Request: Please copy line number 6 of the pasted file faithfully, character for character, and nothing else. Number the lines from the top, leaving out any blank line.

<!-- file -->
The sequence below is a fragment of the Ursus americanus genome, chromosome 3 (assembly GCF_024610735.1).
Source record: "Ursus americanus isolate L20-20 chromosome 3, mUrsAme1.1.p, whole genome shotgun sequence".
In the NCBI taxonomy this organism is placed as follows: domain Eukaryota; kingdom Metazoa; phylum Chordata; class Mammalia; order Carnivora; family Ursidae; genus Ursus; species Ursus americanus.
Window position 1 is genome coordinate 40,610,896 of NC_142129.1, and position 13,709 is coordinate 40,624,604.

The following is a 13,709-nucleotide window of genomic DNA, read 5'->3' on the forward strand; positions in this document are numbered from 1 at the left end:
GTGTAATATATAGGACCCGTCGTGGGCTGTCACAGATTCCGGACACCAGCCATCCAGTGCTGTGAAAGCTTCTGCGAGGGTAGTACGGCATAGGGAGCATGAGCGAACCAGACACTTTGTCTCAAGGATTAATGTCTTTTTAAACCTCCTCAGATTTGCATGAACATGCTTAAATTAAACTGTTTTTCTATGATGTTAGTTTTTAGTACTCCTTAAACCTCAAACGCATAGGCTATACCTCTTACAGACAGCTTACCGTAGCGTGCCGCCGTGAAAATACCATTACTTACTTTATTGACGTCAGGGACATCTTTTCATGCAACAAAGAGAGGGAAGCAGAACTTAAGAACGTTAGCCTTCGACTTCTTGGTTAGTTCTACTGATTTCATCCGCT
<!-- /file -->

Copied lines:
GTGTAATATATAGGACCCGTCGTGGGCTGTCACAGATTCCGGACACCAGCCATCCAGTGCTGTGAAAGCTTCTGCGAGGGTAGTACGGCATAGGGAGCATGAGCGAACCAGACACTTTGTCTCAAGGATTAATGTCTTTTTAAACCTCCTCAGATTTGCATGAACATGCTTAAATTAAACTGTTTTTCTATGATGTTAGTTTTTAGTACTCCTTAAACCTCAAACGCATAGGCTATACCTCTTACAGACAGCTTACCGTAGCGTGCCGCCGTGAAAATACCATTACTTACTTTATTGACGTCAGGGACATCTTTTCATGCAACAAAGAGAGGGAAGCAGAACTTAAGAACGTTAGCCTTCGACTTCTTGGTTAGTTCTACTGATTTCATCCGCT